Description

ABSTRACT

Closing the achievement gap between low-income, marginalized, racially, and linguistically diverse students has proven difficult. Research has outlined the effects of funding on student achievement in a manner that focuses

ABSTRACT

Closing the achievement gap between low-income, marginalized, racially, and linguistically diverse students has proven difficult. Research has outlined the effects of funding on student achievement in a manner that focuses the attention on dollars expended, in order overcome barriers to learning. Arizona has long been recognized for its education funding disparity, and its inability to balance fiscal capacity in a manner that serves to improve educational outcomes.

This dissertation examines how Arizona funds its education system. It measures horizontal inequity in a robust manner by examining those fiscal capacity resources directly related to learning and poverty. Recognizing districts with higher concentrations of special needs students will impact fiscal capacity at the district level, this dissertation applies a non-linear analysis to measure how English language learners/ limited English proficient (ELL/ LEP) student proportionality impacts federal and state revenue per pupil, ELL expenditures per pupil, and total expenditures per pupil.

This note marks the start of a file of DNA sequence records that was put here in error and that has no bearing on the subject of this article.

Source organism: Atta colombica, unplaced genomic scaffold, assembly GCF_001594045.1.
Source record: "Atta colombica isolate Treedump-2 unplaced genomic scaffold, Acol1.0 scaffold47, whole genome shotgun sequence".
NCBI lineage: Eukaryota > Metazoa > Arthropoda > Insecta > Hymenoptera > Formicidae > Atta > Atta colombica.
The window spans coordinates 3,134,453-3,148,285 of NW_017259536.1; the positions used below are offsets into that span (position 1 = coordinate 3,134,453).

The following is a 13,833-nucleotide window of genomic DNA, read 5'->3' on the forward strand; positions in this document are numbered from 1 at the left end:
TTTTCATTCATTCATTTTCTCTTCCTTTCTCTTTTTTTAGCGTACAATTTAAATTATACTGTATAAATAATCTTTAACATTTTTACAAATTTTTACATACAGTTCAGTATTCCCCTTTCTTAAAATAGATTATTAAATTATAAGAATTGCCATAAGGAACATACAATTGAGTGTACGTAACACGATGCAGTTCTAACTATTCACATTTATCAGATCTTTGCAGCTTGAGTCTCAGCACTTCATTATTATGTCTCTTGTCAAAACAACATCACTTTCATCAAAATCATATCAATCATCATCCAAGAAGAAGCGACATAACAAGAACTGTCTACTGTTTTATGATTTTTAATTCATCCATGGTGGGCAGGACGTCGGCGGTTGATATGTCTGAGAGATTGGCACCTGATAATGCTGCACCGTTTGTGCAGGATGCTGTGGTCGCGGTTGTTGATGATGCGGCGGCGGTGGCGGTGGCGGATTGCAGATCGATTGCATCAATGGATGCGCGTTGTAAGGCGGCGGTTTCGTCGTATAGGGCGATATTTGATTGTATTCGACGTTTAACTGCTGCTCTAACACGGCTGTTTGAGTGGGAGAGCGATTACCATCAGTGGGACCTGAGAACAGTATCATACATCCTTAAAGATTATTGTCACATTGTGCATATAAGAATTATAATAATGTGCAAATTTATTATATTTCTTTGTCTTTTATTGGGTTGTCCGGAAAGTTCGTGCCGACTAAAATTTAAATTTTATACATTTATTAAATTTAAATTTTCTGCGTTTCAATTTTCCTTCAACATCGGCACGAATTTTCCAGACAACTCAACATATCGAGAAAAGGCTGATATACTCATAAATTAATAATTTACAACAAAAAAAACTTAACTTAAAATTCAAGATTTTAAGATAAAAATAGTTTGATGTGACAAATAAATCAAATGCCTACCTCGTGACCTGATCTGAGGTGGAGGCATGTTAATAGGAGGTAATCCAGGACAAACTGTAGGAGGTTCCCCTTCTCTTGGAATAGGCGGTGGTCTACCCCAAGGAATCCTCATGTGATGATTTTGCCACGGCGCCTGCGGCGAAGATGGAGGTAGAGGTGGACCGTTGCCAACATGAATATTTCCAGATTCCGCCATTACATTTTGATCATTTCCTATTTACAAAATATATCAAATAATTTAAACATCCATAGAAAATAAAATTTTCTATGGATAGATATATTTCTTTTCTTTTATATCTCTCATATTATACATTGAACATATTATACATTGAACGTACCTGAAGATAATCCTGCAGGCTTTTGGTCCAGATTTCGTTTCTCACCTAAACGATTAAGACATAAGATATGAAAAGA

Using the Gini Ratio, McCloone Index, Coefficient of Variation, and Theil inequality index, this dissertation confirms that significant education funding disparity exists across Arizona’s school districts. This dissertation also shows the proportion of English language learners is negatively related to local revenue per pupil, and ELL expenditures per ELL pupil.

Arizona has characteristically funded the public education system inequitably and positioned its students in a manner that stratifies achievement gaps based on wealth. Targeted funding toward ELLs is in no way meaningfully related to the proportion of ELLs in a district. Conceptually the way in which equity is defined, and measured, may require re-evaluation, beyond correlated inputs and outputs. This conceptual re-evaluation of equity must include the decision making process of administrative leaders which influence the quality of those resources related to student learning.